The campaign has a steering group made up of members from various national networks, members of national campaigns for the right to food, invited members of local campaigns and other committed individuals.

Activities:The Right to Food Campaign has undertaken a wide range of activities to advocate for various demands. Examples are the organization of public hearings, rallies, protests (Dharnas), marches on foot (padyatras), congresses, action-oriented research, media representation and lobbying of MPs. For example, on April 9, 2002, actions of this kind were carried out nationwide as part of a "National Day of Action Midday". “This event was instrumental in persuading several state governments to introduce hot lunchtime meals in primary schools. The campaign also played a leading role in the March for the Right to Work (RozgarAdhikarYatra), a 50-day tour of India's poorest neighborhoods, calls for the[7]immediate promulgation of a national employment guarantee law”.

(Video) Tips for Building a Winning Advocacy Campaign
Strategy 6: Create a buzz in the public media

Media is the plural form of “medium” and includes forms of communication – television and radio (electronic media), newspapers, magazines and written materials (print media), and more commonly today the internet – used to disseminate or transmit information to the public. "Free, objective and qualified media are an essential part of any democratic society."[8]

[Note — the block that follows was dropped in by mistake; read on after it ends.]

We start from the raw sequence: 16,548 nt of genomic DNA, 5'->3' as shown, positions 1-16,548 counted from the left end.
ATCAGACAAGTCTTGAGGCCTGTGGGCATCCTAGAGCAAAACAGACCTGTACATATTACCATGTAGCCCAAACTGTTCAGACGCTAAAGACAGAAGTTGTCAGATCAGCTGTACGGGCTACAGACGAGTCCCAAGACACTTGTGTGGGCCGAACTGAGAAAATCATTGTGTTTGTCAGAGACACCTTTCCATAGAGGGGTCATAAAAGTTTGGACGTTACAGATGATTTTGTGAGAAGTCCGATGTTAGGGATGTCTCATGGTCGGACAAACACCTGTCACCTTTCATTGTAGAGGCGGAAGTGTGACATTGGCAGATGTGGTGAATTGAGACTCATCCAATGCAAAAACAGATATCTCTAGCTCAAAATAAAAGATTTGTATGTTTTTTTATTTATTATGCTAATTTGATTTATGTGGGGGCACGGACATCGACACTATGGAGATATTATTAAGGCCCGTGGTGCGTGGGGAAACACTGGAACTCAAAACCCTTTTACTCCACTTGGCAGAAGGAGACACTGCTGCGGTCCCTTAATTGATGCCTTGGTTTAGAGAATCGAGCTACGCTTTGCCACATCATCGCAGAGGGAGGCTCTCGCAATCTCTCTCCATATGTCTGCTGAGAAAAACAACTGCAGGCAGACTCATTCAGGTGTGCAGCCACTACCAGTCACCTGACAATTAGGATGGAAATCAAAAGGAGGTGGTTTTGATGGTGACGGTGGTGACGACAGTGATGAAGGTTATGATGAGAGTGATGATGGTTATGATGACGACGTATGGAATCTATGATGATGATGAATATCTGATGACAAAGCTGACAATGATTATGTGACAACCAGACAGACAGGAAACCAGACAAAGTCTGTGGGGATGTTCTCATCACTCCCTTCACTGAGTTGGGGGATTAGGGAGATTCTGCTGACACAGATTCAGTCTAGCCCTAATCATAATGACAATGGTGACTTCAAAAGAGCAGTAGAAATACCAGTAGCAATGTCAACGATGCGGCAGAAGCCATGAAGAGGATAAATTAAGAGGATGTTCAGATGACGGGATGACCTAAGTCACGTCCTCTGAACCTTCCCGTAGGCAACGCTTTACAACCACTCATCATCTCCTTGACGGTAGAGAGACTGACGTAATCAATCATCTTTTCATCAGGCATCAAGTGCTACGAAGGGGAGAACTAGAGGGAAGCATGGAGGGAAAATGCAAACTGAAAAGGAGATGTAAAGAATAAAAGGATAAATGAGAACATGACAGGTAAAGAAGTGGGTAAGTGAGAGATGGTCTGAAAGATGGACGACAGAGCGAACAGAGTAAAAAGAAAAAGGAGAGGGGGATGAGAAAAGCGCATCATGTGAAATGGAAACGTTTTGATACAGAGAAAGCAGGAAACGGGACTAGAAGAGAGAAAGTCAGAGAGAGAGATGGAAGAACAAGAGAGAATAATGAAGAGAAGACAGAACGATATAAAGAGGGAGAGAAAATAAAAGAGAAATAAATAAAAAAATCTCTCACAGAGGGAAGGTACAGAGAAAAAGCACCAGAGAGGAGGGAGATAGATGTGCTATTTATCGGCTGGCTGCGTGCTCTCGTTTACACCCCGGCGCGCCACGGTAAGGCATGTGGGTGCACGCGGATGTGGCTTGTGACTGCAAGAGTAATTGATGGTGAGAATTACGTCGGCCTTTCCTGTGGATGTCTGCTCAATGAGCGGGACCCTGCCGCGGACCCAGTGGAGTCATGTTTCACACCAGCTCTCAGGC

Media advocacy is the use of any form of media to advance a cause. Media work offers many people a powerful tool to inform and build support about a problem or to make informed and responsible decisions. Not only do they reach large numbers of people, but they also influence public attitudes and opinions on important public issues. Helps create reliable and consistent awareness of the issue and activities. There are several tools that can be used to influence the media, including:

  • Press releases, events and press conferences